"Used cellphones, powered by solar panels, upload audio data. It is analyzed in real time by artificial-intelligence software capable of distinguishing the sounds of chain saws, logging trucks and other telltale audio signatures of illegal activity. The software then sends rangers instant alerts, through a specialized app that, in theory, could help them make arrests." As the stakes rise, people are finding creative new ways to keep others from deforesting. NYT: Using Old Cellphones to Listen for Illegal Loggers.


Receiver Gives

"If her son scores, she explains, her daughter will help her stand up and lean over the barrier so she can accept the football from Hopkins. This ritual serves as a reminder that, while she can't see her son, he still sees her -- and he wants the world to see her too. 'I've not always been your typical role-model mother, and he still respects me enough to let everybody see him give me that ball,' she says. 'That ball symbolizes so much more than people ever could understand.'" ESPN's Mina Kimes on Texans receiver DeAndre Hopkins who says he owes his career to his mom. The Unbreakable Bond.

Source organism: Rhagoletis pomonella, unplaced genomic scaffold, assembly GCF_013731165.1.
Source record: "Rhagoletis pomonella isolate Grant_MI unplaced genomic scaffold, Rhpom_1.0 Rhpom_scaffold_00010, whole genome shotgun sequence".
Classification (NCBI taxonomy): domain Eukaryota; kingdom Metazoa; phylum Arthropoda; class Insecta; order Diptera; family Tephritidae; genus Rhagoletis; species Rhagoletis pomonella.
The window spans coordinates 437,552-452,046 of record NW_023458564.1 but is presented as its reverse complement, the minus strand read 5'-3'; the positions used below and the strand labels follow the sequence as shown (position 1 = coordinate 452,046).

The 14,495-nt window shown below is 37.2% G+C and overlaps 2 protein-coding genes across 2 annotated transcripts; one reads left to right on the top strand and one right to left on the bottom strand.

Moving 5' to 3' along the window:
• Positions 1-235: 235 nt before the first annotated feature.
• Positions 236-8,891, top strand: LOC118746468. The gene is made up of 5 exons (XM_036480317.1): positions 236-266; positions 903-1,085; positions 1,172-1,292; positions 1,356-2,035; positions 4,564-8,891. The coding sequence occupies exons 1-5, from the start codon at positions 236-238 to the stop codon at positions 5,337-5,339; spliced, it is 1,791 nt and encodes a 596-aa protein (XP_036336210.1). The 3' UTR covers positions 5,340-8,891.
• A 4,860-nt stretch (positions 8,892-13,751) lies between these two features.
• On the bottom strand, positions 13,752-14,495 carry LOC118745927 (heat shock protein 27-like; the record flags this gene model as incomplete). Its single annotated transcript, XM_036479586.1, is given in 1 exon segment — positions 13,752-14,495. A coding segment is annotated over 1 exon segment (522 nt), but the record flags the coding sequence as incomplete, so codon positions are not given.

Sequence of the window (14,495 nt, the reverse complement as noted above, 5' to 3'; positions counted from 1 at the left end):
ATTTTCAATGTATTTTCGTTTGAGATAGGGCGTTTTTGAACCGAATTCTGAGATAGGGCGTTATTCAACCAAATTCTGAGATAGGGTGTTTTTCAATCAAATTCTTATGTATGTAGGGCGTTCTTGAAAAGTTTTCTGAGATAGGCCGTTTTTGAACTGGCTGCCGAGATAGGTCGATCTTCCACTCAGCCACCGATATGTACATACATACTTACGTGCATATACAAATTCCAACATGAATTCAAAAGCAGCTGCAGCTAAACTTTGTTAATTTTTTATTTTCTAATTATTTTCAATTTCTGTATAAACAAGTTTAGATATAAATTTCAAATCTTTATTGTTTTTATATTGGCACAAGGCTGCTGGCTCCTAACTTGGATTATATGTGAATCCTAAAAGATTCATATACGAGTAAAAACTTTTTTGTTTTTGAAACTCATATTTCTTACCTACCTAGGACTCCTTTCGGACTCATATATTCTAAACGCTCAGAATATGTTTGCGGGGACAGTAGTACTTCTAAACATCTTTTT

Bottom of the News

"It's a reminder of a time when we weren't surrounded by the internet, and instead had to invite it in—and that rush of anticipation when you could hear it coming." Quartz: A series of mysterious bleeps and bloops defined the early days of the internet. This is what they meant.

+ Wildlife photographer of the year 2019 winners.

+ Stop, you can't pop: Prosecco Pringles seized in Italy.